Sepecialisation in adult protection in Kent Police and the role of the police in investigations

Publication Date13 Apr 2009
AuthorNigel White,Trevor Lawry
SubjectHealth & social care,Sociology
The Journal of Adult Protection Volume 11 Issue 1 • February 2009 © Pavilion Publishing (Journals) Limited 21
Practice paper
Brief overview
Responsibility rests with all public sector agencies locally
to work together to safeguard the vulnerable adults in
their communities. There remain key differences in lead
responsibilities, some depending on the nature of the adult
protection referral or alert. The primary responsibility to
co-ordinate policy and practice falls to local authorities as
overall lead agencies. Locally, this responsibility rests with
Kent and Medway social services departments and their
jointly led multi-agency safeguarding vulnerable adults
committee. Local authorities clearly have a duty to inform
the police where there are concerns that a criminal offence
may have been committed. Where a referral is made to
the police, it will be reviewed and a planning meeting will
then be held to ensure that all parties involved are aware
of both the concerns raised and also the agreed plan of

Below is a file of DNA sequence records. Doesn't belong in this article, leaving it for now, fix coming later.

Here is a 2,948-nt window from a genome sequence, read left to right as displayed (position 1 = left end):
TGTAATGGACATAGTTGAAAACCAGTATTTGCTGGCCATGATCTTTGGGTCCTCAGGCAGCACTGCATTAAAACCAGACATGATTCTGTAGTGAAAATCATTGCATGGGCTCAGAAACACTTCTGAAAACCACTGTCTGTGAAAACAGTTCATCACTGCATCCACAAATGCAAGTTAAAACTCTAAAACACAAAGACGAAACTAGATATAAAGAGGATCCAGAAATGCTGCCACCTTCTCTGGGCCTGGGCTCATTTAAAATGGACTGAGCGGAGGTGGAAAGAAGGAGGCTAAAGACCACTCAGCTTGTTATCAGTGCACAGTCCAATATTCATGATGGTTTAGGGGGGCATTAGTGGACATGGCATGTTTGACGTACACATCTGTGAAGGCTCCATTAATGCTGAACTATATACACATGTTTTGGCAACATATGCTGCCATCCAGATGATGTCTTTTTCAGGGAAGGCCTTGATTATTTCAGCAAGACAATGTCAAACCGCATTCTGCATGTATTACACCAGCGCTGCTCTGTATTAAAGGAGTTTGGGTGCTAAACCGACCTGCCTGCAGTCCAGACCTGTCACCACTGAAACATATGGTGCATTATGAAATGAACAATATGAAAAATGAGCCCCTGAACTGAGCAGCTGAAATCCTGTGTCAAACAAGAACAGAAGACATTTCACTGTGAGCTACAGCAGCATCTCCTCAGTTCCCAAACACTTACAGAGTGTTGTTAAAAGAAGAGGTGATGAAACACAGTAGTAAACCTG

action. Following the planning meeting, several courses of
action could be taken, but often this will include a visit to
see the person who the agencies hold concerns about. The
police will always take the lead role in any investigation
where a crime has been reported or is suspected to
have occurred, although this does not preclude other
agencies such as social services undertaking protective
work in co-ordination with the police. At the end of the
investigation, the lead role will return to the local social
Specialisation in adult
protection in Kent Police
and the role of the police
in investigations
key words
Adult protection investigations,
police involvement, Kent Police
The police are key partners
in adult protection work locally
and take lead responsibility for
investigating alleged crimes
committed against vulnerable
adults in our communities. They
therefore play a critical role in
many serious and complex adult
protection investigations. This paper
describes how a large police service
has organised its adult protection
resources and maps out the basic
processes and responsibilities
involved in leading criminal
investigations involving vulnerable
adults. Using a case study it also
identies and examines the different
demands criminal work brings at the
inter-agency, agency and case levels
and identies solutions and pointers
for best practice.
Detective Constable
Nigel White
Adult Abuse Co-ordinator, Kent Police
Detective Inspector
Trevor Lawry
Policy and Compliance Manager, Kent Police

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